The combination of β-lactams and β-lactamase inhibitors has been shown to have potent in vitro activity against multidrug-resistant tuberculosis (MDR-TB) isolates. In order to identify the most potent β-lactam-β-lactamase inhibitor combination against MDR-TB, we selected nine β-lactams and three β-lactamase inhibitors, which belong to different subgroups. A total of 121 MDR-TB strains were included in this study. Out of the β-lactams used herein, biapenem was the most effective against MDR-TB and had an MIC50 value of 8 μg/ml. However, after the addition of clavulanate or sulbactam, meropenem exhibited the most potent anti-MDR-TB activity with an MIC50 value of 4 μg/ml. For meropenem, 76 (62.8%), 41 (33.9%), and 22 (18.2%) of the 121 MDR-TB strains were subjected to a synergistic effect when the drug was combined with sulbactam, tazobactam, or clavulanate, respectively. Further statistical analysis revealed that significantly more strains experienced a synergistic effect when exposed to the combination of meropenem with sulbactam than when exposed to meropenem in combination with tazobactam or clavulanate, respectively (P < 0.01). In addition, a total of 10.7% (13/121) of isolates harbored mutations in the blaC gene, with two different nucleotide substitutions: AGT333AGG and ATC786ATT. For the strains with a Ser111Arg substitution in BlaC, a better synergistic effect was observed in the meropenem-clavulanate and in the amoxicillin-clavulanate combinations than that in a synonymous single nucleotide polymorphism (SNP) group. In conclusion, our findings demonstrate that the combination of meropenem and sulbactam shows the most potent activity against MDR-TB isolates. In addition, the Ser111Arg substitution of BlaC may be associated with an increased susceptibility of MDR-TB isolates to meropenem and amoxicillin in the presence of clavulanate. Copyright © 2015, American Society for Microbiology. All Rights Reserved. Source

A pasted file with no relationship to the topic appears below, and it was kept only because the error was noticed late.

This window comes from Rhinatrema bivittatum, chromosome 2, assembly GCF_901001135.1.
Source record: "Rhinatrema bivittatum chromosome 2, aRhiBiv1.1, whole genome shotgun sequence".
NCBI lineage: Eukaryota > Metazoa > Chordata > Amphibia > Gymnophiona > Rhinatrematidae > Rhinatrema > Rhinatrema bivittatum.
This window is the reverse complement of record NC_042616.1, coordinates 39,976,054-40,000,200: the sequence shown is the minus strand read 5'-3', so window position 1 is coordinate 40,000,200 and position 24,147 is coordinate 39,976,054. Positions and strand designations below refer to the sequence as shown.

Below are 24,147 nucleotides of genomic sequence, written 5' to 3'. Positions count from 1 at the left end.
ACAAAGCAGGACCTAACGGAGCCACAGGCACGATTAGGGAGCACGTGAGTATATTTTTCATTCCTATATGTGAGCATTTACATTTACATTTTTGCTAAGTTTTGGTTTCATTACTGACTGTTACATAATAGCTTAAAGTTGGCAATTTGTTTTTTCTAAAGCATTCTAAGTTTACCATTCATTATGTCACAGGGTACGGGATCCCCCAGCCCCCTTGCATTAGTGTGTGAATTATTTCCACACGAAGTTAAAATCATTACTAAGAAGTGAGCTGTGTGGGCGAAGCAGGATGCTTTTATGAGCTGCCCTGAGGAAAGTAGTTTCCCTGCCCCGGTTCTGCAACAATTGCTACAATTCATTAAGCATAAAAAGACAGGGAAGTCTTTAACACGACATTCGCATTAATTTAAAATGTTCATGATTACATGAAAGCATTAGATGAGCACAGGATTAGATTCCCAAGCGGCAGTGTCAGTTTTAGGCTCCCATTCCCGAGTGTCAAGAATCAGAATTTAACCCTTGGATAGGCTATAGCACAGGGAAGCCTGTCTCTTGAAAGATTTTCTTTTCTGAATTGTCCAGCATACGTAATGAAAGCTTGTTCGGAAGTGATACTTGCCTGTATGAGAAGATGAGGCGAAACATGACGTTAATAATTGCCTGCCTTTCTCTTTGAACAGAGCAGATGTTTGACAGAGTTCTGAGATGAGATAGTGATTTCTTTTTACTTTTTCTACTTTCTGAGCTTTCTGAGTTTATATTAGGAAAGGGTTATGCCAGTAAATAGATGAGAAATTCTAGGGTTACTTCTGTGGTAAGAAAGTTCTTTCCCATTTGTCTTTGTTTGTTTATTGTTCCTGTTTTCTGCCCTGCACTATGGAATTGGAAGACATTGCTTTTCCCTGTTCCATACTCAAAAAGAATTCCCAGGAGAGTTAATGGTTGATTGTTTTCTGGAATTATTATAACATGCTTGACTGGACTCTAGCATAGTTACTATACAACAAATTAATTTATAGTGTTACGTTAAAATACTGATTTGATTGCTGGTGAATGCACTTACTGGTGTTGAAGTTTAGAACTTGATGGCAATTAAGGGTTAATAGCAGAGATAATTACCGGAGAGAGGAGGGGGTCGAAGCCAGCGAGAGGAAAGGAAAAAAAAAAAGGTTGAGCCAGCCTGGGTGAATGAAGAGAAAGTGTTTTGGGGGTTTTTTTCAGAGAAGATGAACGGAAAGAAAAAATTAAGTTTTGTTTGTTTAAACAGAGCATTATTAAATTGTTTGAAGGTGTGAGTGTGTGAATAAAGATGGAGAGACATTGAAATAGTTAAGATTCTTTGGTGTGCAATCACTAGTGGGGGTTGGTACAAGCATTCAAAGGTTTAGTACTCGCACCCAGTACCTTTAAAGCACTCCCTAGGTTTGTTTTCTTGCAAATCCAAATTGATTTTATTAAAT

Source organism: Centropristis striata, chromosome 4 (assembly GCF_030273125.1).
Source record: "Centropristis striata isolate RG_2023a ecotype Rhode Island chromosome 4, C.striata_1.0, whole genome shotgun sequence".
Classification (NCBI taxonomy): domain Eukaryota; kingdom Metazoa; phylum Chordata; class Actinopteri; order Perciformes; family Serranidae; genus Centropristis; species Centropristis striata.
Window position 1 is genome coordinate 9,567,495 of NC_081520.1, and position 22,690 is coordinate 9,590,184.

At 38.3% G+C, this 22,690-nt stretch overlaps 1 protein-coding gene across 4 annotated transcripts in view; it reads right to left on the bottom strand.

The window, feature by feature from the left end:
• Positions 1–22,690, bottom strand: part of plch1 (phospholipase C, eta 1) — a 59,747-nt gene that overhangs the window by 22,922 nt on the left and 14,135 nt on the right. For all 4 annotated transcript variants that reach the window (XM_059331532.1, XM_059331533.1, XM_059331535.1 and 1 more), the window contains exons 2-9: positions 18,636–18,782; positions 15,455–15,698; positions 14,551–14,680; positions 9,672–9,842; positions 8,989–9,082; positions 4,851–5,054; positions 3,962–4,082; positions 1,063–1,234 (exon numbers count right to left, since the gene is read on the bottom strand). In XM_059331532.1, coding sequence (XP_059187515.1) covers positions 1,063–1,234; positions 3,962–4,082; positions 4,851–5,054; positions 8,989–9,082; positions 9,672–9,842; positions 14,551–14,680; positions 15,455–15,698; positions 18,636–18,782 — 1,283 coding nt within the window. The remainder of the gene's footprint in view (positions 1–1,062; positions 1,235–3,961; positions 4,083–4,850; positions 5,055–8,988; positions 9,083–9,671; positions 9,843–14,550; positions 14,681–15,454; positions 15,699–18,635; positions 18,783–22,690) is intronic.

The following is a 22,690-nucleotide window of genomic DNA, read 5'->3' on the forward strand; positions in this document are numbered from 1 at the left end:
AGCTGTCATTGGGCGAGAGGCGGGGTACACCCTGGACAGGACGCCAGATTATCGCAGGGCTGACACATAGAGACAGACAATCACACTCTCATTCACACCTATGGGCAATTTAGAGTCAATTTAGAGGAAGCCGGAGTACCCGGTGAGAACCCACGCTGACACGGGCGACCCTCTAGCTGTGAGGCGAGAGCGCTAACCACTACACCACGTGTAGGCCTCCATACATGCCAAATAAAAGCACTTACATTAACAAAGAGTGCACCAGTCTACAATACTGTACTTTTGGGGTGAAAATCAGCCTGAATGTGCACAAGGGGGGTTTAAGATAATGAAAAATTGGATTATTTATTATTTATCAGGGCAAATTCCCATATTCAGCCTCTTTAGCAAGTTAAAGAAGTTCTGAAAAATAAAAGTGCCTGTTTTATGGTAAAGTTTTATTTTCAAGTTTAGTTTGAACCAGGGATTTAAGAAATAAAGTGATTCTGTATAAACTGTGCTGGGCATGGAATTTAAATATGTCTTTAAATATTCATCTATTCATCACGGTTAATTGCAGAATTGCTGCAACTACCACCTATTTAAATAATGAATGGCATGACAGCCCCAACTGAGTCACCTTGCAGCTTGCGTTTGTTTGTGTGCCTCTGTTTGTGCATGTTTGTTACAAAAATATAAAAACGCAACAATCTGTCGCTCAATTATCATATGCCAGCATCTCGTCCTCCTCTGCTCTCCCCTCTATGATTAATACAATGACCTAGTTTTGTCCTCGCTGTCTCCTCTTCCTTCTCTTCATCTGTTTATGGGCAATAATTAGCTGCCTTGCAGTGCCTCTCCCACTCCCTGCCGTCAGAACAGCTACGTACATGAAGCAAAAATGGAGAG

Zhang Z.,Chinese Peoples Liberation Army | Zhang Z.,National Center for Tuberculosis Control and Prevention | Wang Y.,Chinese Peoples Liberation Army | Pang Y.,Chinese Peoples Liberation Army | And 2 more authors.